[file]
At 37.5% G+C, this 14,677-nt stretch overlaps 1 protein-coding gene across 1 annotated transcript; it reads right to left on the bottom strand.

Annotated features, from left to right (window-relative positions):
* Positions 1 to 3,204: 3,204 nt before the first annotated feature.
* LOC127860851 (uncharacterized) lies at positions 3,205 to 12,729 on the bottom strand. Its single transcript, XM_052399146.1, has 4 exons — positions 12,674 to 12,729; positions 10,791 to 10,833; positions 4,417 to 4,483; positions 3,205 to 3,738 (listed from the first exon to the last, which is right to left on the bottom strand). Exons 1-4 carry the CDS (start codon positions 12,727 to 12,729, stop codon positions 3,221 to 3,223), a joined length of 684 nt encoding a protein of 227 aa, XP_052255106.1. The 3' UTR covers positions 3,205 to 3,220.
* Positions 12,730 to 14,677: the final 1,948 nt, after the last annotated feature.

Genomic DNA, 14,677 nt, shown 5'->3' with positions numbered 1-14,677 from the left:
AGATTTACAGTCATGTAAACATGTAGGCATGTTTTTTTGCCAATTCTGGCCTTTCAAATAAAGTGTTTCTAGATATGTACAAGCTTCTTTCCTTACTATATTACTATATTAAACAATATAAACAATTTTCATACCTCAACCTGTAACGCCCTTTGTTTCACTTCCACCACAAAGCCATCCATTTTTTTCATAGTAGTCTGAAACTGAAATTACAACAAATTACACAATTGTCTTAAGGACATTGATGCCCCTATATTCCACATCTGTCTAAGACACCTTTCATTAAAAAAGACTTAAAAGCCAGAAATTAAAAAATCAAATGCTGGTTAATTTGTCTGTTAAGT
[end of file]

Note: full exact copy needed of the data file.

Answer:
At 37.5% G+C, this 14,677-nt stretch overlaps 1 protein-coding gene across 1 annotated transcript; it reads right to left on the bottom strand.

Annotated features, from left to right (window-relative positions):
* Positions 1 to 3,204: 3,204 nt before the first annotated feature.
* LOC127860851 (uncharacterized) lies at positions 3,205 to 12,729 on the bottom strand. Its single transcript, XM_052399146.1, has 4 exons — positions 12,674 to 12,729; positions 10,791 to 10,833; positions 4,417 to 4,483; positions 3,205 to 3,738 (listed from the first exon to the last, which is right to left on the bottom strand). Exons 1-4 carry the CDS (start codon positions 12,727 to 12,729, stop codon positions 3,221 to 3,223), a joined length of 684 nt encoding a protein of 227 aa, XP_052255106.1. The 3' UTR covers positions 3,205 to 3,220.
* Positions 12,730 to 14,677: the final 1,948 nt, after the last annotated feature.

Genomic DNA, 14,677 nt, shown 5'->3' with positions numbered 1-14,677 from the left:
AGATTTACAGTCATGTAAACATGTAGGCATGTTTTTTTGCCAATTCTGGCCTTTCAAATAAAGTGTTTCTAGATATGTACAAGCTTCTTTCCTTACTATATTACTATATTAAACAATATAAACAATTTTCATACCTCAACCTGTAACGCCCTTTGTTTCACTTCCACCACAAAGCCATCCATTTTTTTCATAGTAGTCTGAAACTGAAATTACAACAAATTACACAATTGTCTTAAGGACATTGATGCCCCTATATTCCACATCTGTCTAAGACACCTTTCATTAAAAAAGACTTAAAAGCCAGAAATTAAAAAATCAAATGCTGGTTAATTTGTCTGTTAAGT